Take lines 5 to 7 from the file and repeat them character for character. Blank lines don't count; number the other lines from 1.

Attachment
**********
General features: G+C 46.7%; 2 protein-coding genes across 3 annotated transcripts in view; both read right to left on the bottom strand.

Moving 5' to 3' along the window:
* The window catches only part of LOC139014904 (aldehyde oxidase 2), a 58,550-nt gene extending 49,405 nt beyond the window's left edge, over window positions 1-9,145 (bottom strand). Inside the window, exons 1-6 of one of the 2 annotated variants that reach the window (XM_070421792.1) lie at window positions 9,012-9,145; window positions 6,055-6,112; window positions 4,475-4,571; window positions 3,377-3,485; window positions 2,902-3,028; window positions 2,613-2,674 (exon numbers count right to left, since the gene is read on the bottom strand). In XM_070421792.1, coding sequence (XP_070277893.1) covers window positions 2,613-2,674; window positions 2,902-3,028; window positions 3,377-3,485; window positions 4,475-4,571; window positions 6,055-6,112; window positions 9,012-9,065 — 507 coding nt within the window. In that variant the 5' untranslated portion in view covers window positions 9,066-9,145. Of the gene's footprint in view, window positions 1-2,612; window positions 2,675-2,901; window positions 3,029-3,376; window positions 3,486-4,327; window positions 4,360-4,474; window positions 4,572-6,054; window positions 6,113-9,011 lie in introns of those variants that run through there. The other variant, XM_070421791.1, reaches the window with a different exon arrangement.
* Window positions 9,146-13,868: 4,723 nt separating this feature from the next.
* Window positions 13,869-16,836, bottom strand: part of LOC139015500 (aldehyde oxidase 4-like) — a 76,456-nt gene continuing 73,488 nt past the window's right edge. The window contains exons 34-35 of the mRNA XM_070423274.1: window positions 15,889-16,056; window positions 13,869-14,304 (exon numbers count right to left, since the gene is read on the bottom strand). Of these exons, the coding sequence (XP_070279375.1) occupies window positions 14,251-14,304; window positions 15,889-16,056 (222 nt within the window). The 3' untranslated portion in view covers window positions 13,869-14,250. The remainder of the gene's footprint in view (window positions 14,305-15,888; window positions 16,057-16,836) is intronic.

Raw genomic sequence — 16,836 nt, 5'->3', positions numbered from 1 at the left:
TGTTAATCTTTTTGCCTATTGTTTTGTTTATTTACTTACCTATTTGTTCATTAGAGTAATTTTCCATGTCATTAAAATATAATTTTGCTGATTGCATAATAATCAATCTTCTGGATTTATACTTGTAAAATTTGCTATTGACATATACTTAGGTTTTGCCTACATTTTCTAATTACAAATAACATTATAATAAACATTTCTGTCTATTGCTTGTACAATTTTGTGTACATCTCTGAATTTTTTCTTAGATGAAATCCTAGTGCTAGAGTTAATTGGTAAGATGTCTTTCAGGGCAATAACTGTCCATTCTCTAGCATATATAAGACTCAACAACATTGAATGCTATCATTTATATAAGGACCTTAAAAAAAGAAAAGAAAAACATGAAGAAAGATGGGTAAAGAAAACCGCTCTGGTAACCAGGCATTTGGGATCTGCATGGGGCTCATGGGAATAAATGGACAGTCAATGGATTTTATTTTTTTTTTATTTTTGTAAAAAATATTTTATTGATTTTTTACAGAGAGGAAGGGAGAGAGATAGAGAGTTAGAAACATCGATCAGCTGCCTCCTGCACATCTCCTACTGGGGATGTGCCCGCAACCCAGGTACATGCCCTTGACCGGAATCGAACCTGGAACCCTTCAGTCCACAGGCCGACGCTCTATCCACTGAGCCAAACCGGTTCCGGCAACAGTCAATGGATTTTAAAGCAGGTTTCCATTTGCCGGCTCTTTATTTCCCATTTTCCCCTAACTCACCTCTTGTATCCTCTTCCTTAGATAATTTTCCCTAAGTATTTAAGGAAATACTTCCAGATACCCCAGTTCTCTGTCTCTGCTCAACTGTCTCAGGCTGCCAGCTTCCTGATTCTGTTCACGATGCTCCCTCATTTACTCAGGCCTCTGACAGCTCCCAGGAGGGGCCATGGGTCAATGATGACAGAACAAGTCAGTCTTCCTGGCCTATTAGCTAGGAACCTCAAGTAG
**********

* Window positions 13,869-16,836, bottom strand: part of LOC139015500 (aldehyde oxidase 4-like) — a 76,456-nt gene continuing 73,488 nt past the window's right edge. The window contains exons 34-35 of the mRNA XM_070423274.1: window positions 15,889-16,056; window positions 13,869-14,304 (exon numbers count right to left, since the gene is read on the bottom strand). Of these exons, the coding sequence (XP_070279375.1) occupies window positions 14,251-14,304; window positions 15,889-16,056 (222 nt within the window). The 3' untranslated portion in view covers window positions 13,869-14,250. The remainder of the gene's footprint in view (window positions 14,305-15,888; window positions 16,057-16,836) is intronic.

Raw genomic sequence — 16,836 nt, 5'->3', positions numbered from 1 at the left:
TGTTAATCTTTTTGCCTATTGTTTTGTTTATTTACTTACCTATTTGTTCATTAGAGTAATTTTCCATGTCATTAAAATATAATTTTGCTGATTGCATAATAATCAATCTTCTGGATTTATACTTGTAAAATTTGCTATTGACATATACTTAGGTTTTGCCTACATTTTCTAATTACAAATAACATTATAATAAACATTTCTGTCTATTGCTTGTACAATTTTGTGTACATCTCTGAATTTTTTCTTAGATGAAATCCTAGTGCTAGAGTTAATTGGTAAGATGTCTTTCAGGGCAATAACTGTCCATTCTCTAGCATATATAAGACTCAACAACATTGAATGCTATCATTTATATAAGGACCTTAAAAAAAGAAAAGAAAAACATGAAGAAAGATGGGTAAAGAAAACCGCTCTGGTAACCAGGCATTTGGGATCTGCATGGGGCTCATGGGAATAAATGGACAGTCAATGGATTTTATTTTTTTTTTATTTTTGTAAAAAATATTTTATTGATTTTTTACAGAGAGGAAGGGAGAGAGATAGAGAGTTAGAAACATCGATCAGCTGCCTCCTGCACATCTCCTACTGGGGATGTGCCCGCAACCCAGGTACATGCCCTTGACCGGAATCGAACCTGGAACCCTTCAGTCCACAGGCCGACGCTCTATCCACTGAGCCAAACCGGTTCCGGCAACAGTCAATGGATTTTAAAGCAGGTTTCCATTTGCCGGCTCTTTATTTCCCATTTTCCCCTAACTCACCTCTTGTATCCTCTTCCTTAGATAATTTTCCCTAAGTATTTAAGGAAATACTTCCAGATACCCCAGTTCTCTGTCTCTGCTCAACTGTCTCAGGCTGCCAGCTTCCTGATTCTGTTCACGATGCTCCCTCATTTACTCAGGCCTCTGACAGCTCCCAGGAGGGGCCATGGGTCAATGATGACAGAACAAGTCAGTCTTCCTGGCCTATTAGCTAGGAACCTCAAGTAG